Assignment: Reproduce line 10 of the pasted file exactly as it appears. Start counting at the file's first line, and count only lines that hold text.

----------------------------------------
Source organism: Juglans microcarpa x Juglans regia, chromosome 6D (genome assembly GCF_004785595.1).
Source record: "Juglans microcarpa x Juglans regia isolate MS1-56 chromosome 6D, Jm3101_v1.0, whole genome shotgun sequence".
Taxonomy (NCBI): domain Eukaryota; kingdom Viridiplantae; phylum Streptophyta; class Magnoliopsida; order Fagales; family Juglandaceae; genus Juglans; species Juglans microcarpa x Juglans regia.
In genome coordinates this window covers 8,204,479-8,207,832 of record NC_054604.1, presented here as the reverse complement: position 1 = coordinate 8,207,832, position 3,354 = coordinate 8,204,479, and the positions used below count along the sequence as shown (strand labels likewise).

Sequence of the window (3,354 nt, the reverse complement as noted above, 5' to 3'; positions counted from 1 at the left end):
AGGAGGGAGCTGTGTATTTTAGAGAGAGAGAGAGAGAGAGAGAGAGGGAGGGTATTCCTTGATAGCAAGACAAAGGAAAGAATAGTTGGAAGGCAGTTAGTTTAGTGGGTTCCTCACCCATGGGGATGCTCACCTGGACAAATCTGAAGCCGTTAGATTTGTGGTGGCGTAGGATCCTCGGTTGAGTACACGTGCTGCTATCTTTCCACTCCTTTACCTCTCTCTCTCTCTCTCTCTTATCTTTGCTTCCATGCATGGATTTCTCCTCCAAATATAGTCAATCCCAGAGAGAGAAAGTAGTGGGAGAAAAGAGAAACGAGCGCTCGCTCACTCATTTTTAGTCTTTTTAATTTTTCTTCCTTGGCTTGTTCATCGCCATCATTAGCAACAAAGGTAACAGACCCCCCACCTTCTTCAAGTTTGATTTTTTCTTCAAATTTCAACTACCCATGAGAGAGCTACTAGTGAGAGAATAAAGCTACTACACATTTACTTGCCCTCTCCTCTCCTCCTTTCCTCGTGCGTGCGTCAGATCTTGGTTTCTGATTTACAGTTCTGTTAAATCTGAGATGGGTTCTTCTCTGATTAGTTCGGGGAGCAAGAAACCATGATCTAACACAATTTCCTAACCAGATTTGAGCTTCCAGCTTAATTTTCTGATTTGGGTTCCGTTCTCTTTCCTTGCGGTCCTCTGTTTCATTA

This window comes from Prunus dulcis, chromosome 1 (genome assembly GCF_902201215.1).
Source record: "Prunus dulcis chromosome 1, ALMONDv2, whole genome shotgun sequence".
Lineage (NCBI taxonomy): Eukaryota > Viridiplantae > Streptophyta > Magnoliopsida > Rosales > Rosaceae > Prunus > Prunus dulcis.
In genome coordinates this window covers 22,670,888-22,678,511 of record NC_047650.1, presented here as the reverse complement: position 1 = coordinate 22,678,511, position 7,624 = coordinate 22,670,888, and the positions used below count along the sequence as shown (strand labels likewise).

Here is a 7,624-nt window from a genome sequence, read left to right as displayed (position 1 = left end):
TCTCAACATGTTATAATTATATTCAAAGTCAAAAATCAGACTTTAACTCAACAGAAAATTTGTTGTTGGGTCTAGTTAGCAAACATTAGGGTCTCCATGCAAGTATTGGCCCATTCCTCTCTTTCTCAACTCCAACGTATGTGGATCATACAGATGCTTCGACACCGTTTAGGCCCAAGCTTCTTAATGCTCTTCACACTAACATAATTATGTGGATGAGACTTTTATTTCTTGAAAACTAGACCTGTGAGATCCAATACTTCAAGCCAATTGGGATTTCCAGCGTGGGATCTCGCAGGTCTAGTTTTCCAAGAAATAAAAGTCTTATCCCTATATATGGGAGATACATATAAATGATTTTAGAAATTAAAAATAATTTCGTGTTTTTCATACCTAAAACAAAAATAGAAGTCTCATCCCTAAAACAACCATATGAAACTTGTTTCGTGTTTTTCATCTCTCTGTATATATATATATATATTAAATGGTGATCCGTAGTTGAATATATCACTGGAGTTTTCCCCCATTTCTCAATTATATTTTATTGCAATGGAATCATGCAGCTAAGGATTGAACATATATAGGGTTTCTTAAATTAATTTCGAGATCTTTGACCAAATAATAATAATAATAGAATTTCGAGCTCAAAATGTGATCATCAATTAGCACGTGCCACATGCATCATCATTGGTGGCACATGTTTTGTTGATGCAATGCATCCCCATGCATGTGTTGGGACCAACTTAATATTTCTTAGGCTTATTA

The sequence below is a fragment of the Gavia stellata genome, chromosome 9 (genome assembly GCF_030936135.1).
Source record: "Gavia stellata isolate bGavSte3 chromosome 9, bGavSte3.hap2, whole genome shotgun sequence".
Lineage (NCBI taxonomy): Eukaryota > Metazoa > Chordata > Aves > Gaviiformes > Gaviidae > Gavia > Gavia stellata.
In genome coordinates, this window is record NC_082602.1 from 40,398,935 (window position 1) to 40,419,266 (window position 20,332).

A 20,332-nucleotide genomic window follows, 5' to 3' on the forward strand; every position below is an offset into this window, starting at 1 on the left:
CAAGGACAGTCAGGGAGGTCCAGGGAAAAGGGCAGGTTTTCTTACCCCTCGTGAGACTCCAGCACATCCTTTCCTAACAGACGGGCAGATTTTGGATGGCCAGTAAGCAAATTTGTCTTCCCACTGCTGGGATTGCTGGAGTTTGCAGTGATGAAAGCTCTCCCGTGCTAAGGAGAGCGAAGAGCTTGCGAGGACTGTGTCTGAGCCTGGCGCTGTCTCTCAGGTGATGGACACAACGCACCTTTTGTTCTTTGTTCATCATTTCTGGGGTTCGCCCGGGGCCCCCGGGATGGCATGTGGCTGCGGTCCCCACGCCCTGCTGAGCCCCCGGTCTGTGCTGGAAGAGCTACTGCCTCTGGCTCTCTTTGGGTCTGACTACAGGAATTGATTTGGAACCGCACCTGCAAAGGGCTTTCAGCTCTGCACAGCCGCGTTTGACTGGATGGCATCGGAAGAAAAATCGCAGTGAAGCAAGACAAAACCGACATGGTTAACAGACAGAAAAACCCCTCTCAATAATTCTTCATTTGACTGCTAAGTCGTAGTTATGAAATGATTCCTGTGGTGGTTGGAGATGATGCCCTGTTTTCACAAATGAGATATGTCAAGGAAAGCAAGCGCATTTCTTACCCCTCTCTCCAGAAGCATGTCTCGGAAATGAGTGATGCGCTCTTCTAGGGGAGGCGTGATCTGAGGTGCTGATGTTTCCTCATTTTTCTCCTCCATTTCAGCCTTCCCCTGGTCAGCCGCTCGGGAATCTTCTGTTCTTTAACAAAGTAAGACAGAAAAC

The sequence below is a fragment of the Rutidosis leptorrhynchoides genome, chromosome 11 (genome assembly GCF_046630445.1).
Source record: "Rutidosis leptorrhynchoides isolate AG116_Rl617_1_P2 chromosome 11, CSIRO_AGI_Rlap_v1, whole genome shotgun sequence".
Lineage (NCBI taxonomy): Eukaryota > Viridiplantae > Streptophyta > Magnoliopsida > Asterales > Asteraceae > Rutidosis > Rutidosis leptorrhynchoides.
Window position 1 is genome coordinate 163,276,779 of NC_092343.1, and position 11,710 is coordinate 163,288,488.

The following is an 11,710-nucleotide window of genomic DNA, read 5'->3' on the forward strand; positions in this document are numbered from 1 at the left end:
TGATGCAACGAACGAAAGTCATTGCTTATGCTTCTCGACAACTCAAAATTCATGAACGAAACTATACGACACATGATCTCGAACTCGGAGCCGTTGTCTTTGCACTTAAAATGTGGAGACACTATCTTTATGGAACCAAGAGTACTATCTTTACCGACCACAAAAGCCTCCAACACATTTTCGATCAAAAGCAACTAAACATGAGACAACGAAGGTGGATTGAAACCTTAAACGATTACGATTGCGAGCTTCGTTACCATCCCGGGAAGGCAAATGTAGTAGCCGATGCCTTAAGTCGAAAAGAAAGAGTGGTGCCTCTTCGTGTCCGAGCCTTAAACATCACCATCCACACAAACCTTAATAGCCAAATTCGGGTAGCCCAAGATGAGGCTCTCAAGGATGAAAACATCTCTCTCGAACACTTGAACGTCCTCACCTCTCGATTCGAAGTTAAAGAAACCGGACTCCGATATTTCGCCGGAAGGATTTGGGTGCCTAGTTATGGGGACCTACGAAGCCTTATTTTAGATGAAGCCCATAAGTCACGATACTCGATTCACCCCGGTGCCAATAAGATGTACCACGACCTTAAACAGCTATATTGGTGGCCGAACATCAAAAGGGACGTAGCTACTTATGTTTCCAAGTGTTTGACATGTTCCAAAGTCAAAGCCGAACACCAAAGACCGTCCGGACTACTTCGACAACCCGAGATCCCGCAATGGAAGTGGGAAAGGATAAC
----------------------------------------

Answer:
In genome coordinates this window covers 22,670,888-22,678,511 of record NC_047650.1, presented here as the reverse complement: position 1 = coordinate 22,678,511, position 7,624 = coordinate 22,670,888, and the positions used below count along the sequence as shown (strand labels likewise).